In the middle of the night, checking up on the news, getting ready to go to sleep, the last thing I expect to do, while reading a Washington Post story, is start busting out laughing...
Bush...acknowledged...that the administration did not anticipate the nature of the resistance in Iraq, and he said that was his greatest mistake in office. "Had we had to do it over again," he said, "we would look at the consequences of catastrophic success, being so successful so fast that an enemy that should have surrendered or been done in escaped and lived to fight another day."
Democrats tried Sunday to exploit that acknowledgment. "The president is now describing his Iraq policy as a catastrophic success," Democratic vice presidential nominee John Edwards said in Washington. "I, like most Americans, have no idea what that means, but it is long past time for this president to accept personal responsibility for his failures and for his performance." Edwards said the Iraq war "has clearly been a failure."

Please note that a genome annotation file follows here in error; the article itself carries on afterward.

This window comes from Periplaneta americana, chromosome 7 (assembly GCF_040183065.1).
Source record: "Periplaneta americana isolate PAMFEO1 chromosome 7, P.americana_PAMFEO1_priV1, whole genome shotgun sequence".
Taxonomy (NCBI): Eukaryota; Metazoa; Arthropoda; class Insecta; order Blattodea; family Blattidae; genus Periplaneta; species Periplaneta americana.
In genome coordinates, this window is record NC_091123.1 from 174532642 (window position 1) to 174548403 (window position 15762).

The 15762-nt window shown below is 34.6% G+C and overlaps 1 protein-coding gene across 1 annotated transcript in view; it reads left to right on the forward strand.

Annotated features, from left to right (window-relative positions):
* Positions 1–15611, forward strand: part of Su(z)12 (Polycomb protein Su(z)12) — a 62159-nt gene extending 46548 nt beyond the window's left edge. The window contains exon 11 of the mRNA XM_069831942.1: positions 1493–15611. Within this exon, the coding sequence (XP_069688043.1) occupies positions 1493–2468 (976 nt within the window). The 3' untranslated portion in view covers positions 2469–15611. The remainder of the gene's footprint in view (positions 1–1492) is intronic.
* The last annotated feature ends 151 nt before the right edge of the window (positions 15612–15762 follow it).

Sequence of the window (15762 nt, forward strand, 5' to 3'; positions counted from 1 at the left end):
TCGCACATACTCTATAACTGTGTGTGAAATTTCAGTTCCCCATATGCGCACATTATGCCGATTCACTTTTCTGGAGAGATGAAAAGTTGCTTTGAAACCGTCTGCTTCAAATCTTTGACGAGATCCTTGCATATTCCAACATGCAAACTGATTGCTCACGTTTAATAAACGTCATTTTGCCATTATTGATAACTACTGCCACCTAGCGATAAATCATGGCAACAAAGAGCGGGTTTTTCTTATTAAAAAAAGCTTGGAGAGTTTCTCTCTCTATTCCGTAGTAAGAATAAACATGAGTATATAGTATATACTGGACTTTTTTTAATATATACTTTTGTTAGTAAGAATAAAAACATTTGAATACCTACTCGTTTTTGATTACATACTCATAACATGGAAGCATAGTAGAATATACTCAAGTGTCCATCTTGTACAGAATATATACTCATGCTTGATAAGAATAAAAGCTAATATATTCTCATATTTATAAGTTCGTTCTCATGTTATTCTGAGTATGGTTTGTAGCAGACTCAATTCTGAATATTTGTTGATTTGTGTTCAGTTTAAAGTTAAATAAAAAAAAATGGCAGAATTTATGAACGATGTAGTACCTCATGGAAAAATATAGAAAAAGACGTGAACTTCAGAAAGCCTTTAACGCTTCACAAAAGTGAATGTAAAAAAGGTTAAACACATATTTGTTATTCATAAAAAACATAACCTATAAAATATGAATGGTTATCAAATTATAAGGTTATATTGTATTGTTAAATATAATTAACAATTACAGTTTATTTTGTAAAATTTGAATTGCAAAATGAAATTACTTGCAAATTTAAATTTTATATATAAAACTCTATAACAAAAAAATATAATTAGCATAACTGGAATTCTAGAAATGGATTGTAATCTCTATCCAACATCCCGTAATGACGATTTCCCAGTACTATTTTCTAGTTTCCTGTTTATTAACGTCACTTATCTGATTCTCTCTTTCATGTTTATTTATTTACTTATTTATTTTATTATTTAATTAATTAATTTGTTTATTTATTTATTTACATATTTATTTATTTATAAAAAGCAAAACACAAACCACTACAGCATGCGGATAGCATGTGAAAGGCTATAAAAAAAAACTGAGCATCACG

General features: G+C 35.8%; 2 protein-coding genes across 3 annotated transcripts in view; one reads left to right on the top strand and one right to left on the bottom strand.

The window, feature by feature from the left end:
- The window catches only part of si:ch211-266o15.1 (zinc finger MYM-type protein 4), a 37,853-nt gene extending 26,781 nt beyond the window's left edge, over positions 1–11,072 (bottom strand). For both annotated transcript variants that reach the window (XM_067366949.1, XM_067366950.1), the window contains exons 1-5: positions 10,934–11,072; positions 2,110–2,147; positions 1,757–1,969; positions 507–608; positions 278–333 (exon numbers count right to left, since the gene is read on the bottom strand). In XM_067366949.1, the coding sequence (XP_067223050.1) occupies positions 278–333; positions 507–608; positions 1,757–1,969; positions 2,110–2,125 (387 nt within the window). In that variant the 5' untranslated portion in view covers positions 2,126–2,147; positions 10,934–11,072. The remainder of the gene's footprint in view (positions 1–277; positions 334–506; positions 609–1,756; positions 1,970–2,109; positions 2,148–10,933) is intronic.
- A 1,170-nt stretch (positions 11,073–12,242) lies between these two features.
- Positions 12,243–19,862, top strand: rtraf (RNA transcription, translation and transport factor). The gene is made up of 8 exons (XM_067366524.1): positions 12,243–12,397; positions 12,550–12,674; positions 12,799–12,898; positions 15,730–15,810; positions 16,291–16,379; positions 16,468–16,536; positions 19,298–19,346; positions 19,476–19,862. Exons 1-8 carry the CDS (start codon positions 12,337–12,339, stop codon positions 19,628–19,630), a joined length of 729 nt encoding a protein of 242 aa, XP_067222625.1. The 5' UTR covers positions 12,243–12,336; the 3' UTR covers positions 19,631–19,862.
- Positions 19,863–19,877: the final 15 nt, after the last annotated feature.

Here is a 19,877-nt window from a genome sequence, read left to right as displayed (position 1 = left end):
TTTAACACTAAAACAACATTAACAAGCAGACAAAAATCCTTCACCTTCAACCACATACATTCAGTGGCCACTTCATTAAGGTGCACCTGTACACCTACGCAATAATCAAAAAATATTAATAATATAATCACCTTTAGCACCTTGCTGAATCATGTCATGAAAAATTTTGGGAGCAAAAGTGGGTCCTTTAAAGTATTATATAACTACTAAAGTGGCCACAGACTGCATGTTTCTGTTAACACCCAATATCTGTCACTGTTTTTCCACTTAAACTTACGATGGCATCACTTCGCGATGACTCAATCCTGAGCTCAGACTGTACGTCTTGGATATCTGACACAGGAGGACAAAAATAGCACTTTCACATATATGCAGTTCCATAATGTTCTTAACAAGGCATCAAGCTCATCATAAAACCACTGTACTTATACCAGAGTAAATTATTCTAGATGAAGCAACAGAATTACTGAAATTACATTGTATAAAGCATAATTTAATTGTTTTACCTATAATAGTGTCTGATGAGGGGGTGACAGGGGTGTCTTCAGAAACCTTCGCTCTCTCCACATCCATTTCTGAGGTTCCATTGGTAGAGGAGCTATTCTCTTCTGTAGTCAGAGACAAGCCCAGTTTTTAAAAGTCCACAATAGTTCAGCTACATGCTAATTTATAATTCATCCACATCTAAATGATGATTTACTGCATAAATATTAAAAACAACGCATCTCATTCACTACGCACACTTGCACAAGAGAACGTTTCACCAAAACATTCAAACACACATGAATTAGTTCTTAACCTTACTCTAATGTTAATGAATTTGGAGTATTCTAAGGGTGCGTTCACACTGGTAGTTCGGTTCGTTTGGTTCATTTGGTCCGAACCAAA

As funny as this is, in terms of Edwards' witty response, it also continues our discussion about leadership and accountability. Iraq has been, by and large, a terrible failure, or at least all or most of our main expectations and objectives have gone astray. That Bush finally seems to want to acknowledge this, on the eve of the Republican Convention, when people are really going to start paying attention, is not comforting. One only need look at all the failures and embarassment courtesy of the Defense Department to see where President Bush can put some proof in his leadership pudding and fire or accept the resignation of several top individuals.